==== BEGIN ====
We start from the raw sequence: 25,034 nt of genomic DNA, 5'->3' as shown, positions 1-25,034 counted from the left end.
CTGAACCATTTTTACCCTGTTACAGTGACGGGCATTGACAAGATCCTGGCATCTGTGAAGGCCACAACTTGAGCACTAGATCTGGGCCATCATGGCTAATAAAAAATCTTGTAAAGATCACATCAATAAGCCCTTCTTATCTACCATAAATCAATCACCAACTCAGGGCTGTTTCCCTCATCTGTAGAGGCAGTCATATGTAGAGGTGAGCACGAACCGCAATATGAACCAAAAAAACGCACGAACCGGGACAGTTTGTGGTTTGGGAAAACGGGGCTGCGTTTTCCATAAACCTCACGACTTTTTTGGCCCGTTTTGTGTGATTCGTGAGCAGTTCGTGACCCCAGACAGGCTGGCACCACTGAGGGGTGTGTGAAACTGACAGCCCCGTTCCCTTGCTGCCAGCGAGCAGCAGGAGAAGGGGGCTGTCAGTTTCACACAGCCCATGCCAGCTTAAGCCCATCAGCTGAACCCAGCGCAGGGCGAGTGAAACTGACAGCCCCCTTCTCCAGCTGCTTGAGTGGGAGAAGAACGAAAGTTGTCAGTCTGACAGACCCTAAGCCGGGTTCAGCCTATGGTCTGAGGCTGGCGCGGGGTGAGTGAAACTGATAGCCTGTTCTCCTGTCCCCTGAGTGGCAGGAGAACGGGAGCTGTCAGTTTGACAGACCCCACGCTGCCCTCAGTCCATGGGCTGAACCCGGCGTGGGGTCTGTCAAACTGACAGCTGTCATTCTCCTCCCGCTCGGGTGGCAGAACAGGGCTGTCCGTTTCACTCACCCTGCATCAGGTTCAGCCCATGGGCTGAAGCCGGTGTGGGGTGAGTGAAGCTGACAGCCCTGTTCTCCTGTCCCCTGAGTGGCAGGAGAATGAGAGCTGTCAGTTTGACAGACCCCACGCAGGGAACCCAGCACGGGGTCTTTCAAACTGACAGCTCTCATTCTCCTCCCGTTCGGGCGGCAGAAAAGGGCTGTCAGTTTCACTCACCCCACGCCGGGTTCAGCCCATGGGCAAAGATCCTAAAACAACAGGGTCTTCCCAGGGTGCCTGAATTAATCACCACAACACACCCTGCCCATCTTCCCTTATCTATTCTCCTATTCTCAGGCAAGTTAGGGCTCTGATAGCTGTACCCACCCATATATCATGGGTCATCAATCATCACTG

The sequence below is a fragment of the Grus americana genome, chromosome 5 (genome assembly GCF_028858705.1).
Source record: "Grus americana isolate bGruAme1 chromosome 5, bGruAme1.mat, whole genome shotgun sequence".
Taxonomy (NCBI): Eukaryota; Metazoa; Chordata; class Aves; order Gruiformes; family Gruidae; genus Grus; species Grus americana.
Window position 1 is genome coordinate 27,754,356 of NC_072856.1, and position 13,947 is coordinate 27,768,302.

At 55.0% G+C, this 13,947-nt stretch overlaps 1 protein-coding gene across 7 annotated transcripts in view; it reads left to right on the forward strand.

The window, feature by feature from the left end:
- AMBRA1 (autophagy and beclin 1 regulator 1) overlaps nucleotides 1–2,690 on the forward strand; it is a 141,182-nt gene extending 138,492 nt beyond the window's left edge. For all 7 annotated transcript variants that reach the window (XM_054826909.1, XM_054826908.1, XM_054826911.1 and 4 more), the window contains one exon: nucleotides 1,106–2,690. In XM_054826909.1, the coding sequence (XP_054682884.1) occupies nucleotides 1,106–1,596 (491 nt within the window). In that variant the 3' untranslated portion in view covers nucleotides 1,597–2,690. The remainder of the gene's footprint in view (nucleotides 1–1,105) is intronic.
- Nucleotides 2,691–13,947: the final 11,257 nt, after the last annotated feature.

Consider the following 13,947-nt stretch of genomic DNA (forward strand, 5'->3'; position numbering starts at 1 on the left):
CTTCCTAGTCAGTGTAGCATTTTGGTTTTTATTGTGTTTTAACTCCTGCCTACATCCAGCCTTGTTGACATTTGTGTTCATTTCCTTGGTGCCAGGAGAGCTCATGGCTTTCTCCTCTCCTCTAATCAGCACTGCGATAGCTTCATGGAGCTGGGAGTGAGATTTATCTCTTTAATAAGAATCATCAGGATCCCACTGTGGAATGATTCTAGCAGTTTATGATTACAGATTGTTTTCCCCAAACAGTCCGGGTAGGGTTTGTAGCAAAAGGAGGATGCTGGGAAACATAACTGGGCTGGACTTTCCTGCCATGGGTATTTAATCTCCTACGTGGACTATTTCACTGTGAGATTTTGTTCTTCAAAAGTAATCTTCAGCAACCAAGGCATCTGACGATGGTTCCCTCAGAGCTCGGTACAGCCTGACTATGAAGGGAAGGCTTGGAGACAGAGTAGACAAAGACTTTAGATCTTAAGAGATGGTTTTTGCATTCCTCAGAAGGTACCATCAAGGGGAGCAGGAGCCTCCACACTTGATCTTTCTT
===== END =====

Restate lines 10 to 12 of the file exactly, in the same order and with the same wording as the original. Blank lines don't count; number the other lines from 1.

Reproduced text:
- Nucleotides 2,691–13,947: the final 11,257 nt, after the last annotated feature.

Consider the following 13,947-nt stretch of genomic DNA (forward strand, 5'->3'; position numbering starts at 1 on the left):
CTTCCTAGTCAGTGTAGCATTTTGGTTTTTATTGTGTTTTAACTCCTGCCTACATCCAGCCTTGTTGACATTTGTGTTCATTTCCTTGGTGCCAGGAGAGCTCATGGCTTTCTCCTCTCCTCTAATCAGCACTGCGATAGCTTCATGGAGCTGGGAGTGAGATTTATCTCTTTAATAAGAATCATCAGGATCCCACTGTGGAATGATTCTAGCAGTTTATGATTACAGATTGTTTTCCCCAAACAGTCCGGGTAGGGTTTGTAGCAAAAGGAGGATGCTGGGAAACATAACTGGGCTGGACTTTCCTGCCATGGGTATTTAATCTCCTACGTGGACTATTTCACTGTGAGATTTTGTTCTTCAAAAGTAATCTTCAGCAACCAAGGCATCTGACGATGGTTCCCTCAGAGCTCGGTACAGCCTGACTATGAAGGGAAGGCTTGGAGACAGAGTAGACAAAGACTTTAGATCTTAAGAGATGGTTTTTGCATTCCTCAGAAGGTACCATCAAGGGGAGCAGGAGCCTCCACACTTGATCTTTCTT